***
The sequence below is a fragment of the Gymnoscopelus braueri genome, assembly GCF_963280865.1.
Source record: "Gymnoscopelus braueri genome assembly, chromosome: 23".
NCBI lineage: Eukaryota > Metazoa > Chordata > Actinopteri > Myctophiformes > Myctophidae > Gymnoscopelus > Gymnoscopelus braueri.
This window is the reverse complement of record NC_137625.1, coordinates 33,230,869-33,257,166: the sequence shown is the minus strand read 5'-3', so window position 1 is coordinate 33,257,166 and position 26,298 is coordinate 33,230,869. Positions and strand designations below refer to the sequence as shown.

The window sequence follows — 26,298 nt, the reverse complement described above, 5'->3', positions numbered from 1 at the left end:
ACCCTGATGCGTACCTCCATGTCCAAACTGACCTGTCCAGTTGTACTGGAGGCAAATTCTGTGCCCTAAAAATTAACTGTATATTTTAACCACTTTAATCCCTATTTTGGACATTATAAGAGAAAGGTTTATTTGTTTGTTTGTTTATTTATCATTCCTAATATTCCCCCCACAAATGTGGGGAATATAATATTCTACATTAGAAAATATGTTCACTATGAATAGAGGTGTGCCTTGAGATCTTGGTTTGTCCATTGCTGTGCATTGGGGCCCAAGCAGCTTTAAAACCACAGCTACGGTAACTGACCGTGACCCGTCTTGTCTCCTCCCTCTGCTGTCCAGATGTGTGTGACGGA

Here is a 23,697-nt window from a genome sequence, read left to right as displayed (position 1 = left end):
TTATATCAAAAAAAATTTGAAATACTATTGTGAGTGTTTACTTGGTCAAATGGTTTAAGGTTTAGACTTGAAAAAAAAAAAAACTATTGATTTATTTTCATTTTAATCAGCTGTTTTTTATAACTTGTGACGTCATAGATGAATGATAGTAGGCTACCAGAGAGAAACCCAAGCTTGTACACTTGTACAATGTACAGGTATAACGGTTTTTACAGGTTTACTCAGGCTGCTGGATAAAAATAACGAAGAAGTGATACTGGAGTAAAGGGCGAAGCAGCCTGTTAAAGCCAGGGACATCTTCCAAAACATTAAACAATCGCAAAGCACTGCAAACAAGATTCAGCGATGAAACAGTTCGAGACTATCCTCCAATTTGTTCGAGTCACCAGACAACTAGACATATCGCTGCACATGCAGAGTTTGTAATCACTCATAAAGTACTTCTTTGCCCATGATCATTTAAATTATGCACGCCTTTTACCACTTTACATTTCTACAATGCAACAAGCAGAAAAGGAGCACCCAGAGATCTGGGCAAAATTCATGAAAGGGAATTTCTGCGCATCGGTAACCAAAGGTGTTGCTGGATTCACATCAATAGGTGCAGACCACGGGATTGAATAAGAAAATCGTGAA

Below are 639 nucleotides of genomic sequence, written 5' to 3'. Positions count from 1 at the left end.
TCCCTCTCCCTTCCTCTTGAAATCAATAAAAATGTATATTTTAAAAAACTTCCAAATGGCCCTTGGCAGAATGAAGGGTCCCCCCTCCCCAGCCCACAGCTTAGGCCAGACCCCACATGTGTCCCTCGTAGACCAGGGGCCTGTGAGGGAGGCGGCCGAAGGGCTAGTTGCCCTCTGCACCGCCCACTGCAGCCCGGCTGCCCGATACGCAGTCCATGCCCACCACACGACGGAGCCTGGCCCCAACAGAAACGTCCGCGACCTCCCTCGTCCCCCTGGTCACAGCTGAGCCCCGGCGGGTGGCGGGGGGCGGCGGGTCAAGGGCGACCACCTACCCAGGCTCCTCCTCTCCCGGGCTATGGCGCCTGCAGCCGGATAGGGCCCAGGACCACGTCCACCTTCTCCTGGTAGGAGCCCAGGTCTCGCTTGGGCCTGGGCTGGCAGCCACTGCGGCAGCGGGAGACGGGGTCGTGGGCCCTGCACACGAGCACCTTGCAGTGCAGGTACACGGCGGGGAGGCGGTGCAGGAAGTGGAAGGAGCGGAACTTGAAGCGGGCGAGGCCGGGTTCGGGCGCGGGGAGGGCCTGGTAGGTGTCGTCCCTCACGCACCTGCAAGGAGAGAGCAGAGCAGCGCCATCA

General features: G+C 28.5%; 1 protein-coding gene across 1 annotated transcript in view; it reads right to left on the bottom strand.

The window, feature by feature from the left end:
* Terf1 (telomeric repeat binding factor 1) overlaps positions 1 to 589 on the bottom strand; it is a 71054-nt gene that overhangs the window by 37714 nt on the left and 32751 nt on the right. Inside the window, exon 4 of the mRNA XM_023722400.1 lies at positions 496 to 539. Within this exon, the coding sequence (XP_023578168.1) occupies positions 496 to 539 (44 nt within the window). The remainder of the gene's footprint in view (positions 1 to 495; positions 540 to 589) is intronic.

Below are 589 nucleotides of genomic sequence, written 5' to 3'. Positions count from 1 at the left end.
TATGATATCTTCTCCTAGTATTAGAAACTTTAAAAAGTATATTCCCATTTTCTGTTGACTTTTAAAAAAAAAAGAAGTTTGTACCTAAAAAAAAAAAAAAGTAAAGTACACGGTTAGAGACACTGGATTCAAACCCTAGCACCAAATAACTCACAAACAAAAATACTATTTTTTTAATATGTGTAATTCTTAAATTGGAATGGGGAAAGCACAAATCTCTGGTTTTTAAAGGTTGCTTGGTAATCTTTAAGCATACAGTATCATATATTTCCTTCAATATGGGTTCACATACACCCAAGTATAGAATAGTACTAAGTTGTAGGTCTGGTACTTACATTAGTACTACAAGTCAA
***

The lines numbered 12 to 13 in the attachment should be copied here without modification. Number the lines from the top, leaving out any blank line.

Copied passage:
The window, feature by feature from the left end:
* Terf1 (telomeric repeat binding factor 1) overlaps positions 1 to 589 on the bottom strand; it is a 71054-nt gene that overhangs the window by 37714 nt on the left and 32751 nt on the right. Inside the window, exon 4 of the mRNA XM_023722400.1 lies at positions 496 to 539. Within this exon, the coding sequence (XP_023578168.1) occupies positions 496 to 539 (44 nt within the window). The remainder of the gene's footprint in view (positions 1 to 495; positions 540 to 589) is intronic.